of Iraqi Sunnis who previously had sheltered al-Qaeda and
targeted Americans are currently contributing to security
operations, drawn by their interest in self-preservation and U.S.
payments.

Second, security improvements derived purely from American
military operations have reached or almost reached a plateau.
Military operations may realize some marginal security gains in
some areas, but these gains are unlikely to be transformational
for the country beyond what has already occurred. Progress
moving forward depends largely on political events in Iraq.

Third, despite the improvements in security, the central
government has not demonstrated that it can construct a “top-
down” political accommodation for Iraq. The Iraqi government
is afflicted by corruption and shows signs of sectarian bias. It
still has not secured the confidence of most Iraqis or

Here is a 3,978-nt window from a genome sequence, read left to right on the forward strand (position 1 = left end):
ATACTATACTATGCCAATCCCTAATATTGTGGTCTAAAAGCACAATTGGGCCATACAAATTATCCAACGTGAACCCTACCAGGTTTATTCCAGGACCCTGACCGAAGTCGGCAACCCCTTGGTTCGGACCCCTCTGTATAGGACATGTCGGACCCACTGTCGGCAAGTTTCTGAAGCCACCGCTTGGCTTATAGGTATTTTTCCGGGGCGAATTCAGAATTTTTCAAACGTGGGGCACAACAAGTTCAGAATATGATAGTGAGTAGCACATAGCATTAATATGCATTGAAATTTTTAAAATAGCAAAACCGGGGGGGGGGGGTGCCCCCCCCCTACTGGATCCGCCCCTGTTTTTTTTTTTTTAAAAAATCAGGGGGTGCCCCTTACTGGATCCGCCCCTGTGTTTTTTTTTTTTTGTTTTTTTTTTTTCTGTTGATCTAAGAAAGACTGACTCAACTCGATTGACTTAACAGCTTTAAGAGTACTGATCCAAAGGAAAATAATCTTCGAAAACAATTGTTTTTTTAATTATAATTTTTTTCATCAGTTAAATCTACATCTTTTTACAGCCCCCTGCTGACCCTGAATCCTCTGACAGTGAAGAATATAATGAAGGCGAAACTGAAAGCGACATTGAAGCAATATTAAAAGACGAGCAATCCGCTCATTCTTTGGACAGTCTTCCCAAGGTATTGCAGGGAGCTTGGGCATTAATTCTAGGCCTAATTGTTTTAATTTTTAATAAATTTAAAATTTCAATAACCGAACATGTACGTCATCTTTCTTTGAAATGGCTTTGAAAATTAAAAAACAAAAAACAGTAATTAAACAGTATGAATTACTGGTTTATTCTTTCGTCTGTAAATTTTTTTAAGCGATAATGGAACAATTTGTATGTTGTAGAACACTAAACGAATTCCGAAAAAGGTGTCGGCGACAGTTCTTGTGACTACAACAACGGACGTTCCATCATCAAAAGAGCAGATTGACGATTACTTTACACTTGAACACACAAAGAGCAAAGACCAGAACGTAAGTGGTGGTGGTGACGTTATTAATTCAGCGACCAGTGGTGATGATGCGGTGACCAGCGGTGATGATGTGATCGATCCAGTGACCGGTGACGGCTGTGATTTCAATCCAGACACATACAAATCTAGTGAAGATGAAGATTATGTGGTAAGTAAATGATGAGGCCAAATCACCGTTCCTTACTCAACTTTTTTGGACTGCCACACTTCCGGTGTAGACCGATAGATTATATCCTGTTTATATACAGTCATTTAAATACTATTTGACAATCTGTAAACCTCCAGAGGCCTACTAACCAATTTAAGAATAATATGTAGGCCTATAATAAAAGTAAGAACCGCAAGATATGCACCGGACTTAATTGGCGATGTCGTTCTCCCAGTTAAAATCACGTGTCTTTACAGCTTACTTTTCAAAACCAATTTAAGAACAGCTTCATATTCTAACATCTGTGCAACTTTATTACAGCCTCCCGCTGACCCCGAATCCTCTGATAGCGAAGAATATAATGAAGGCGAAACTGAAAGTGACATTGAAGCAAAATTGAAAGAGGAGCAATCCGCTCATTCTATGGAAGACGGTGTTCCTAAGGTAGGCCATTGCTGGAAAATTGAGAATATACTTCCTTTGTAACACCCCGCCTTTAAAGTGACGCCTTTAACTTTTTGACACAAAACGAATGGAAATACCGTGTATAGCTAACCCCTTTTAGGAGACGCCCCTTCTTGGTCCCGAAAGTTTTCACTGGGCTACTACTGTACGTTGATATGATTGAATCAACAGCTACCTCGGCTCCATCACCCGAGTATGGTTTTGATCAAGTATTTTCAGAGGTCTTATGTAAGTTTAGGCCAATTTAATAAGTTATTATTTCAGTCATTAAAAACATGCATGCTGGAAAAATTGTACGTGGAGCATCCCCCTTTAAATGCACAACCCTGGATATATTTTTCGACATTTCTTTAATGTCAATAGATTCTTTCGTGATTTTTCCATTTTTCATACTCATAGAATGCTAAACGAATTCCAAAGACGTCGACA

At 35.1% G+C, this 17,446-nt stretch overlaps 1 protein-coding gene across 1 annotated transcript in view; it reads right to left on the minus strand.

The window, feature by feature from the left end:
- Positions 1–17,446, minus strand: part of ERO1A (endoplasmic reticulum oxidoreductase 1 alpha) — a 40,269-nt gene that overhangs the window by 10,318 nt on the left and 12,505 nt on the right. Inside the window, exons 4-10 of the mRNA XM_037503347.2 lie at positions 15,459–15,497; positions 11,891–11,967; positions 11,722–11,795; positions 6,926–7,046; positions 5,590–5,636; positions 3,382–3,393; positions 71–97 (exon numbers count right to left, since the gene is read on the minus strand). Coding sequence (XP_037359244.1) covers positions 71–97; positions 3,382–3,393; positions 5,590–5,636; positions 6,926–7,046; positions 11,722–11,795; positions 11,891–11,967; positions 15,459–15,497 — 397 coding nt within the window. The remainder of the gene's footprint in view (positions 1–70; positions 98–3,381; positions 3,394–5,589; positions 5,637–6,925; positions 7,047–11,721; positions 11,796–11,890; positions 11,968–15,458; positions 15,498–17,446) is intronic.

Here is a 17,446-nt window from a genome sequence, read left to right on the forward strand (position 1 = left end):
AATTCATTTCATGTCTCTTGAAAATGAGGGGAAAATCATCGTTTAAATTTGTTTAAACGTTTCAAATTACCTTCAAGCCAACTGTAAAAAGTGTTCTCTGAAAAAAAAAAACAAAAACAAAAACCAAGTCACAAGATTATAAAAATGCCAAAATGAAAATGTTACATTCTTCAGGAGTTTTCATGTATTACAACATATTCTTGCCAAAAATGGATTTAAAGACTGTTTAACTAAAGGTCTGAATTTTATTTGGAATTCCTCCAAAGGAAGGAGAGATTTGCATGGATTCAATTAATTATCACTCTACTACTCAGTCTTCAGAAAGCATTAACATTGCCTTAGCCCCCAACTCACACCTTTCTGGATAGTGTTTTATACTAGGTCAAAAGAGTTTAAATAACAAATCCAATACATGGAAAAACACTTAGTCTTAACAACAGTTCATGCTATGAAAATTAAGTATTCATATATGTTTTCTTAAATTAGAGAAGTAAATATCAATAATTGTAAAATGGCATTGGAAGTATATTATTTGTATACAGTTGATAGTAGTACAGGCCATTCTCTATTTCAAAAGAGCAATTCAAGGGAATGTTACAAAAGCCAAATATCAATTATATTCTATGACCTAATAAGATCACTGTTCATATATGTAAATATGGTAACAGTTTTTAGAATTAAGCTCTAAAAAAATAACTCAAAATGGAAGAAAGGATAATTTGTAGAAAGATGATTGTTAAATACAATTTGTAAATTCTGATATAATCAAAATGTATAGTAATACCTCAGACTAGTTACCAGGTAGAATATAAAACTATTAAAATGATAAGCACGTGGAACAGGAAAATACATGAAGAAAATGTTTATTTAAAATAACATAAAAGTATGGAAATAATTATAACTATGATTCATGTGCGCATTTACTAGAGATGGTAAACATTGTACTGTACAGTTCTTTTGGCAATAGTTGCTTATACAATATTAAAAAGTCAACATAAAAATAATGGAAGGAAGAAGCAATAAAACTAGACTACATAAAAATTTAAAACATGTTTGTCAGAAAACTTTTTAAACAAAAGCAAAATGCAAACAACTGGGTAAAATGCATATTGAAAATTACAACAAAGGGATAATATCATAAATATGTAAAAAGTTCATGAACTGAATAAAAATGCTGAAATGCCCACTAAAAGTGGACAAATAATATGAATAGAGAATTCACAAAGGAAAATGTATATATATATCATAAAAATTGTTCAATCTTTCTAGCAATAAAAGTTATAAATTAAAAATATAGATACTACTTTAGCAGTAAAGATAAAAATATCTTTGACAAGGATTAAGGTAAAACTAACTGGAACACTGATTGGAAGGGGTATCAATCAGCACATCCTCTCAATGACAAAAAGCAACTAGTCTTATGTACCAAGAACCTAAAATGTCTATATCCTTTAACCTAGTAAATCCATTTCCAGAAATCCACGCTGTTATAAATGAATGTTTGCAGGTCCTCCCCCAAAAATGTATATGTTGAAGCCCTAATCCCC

demonstrated much competence in performing basic government
functions, including managing Iraq’s oil wealth, overseeing
reconstruction programs, delivering government assistance to the
provinces, or creating jobs.

Fourth, though portions of the Iraqi population are tired of the
violence and would embrace some type of permanent cease-fire
or political accommodation, sectarian and tribal groups remain
heavily armed and are focused on expanding or solidifying their
positions. The lack of technical competence within the Iraqi
government, external interference by the Iranians and others, the
corruption and criminality at all levels of Iraqi society, the